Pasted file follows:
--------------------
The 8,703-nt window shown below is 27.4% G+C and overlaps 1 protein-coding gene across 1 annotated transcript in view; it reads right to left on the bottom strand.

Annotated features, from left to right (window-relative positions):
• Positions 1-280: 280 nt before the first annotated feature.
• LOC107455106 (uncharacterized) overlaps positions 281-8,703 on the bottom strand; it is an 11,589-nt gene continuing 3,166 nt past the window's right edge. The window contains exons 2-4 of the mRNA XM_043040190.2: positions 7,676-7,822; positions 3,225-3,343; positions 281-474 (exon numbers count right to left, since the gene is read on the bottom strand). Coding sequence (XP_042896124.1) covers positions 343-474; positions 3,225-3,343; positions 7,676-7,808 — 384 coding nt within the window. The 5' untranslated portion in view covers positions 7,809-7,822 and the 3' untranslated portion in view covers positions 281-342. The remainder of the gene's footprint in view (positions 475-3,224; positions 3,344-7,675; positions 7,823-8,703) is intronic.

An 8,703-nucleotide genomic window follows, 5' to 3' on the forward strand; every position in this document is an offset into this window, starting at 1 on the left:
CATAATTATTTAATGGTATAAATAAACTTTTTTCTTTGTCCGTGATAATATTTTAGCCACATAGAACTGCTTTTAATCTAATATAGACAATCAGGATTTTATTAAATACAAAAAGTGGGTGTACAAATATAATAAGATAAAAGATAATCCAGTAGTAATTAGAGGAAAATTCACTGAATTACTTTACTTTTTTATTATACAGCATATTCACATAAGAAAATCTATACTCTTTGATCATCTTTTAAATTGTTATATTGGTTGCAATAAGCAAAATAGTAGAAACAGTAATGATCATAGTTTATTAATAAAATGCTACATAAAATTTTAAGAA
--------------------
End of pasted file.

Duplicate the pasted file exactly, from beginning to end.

The 8,703-nt window shown below is 27.4% G+C and overlaps 1 protein-coding gene across 1 annotated transcript in view; it reads right to left on the bottom strand.

Annotated features, from left to right (window-relative positions):
• Positions 1-280: 280 nt before the first annotated feature.
• LOC107455106 (uncharacterized) overlaps positions 281-8,703 on the bottom strand; it is an 11,589-nt gene continuing 3,166 nt past the window's right edge. The window contains exons 2-4 of the mRNA XM_043040190.2: positions 7,676-7,822; positions 3,225-3,343; positions 281-474 (exon numbers count right to left, since the gene is read on the bottom strand). Coding sequence (XP_042896124.1) covers positions 343-474; positions 3,225-3,343; positions 7,676-7,808 — 384 coding nt within the window. The 5' untranslated portion in view covers positions 7,809-7,822 and the 3' untranslated portion in view covers positions 281-342. The remainder of the gene's footprint in view (positions 475-3,224; positions 3,344-7,675; positions 7,823-8,703) is intronic.

An 8,703-nucleotide genomic window follows, 5' to 3' on the forward strand; every position in this document is an offset into this window, starting at 1 on the left:
CATAATTATTTAATGGTATAAATAAACTTTTTTCTTTGTCCGTGATAATATTTTAGCCACATAGAACTGCTTTTAATCTAATATAGACAATCAGGATTTTATTAAATACAAAAAGTGGGTGTACAAATATAATAAGATAAAAGATAATCCAGTAGTAATTAGAGGAAAATTCACTGAATTACTTTACTTTTTTATTATACAGCATATTCACATAAGAAAATCTATACTCTTTGATCATCTTTTAAATTGTTATATTGGTTGCAATAAGCAAAATAGTAGAAACAGTAATGATCATAGTTTATTAATAAAATGCTACATAAAATTTTAAGAA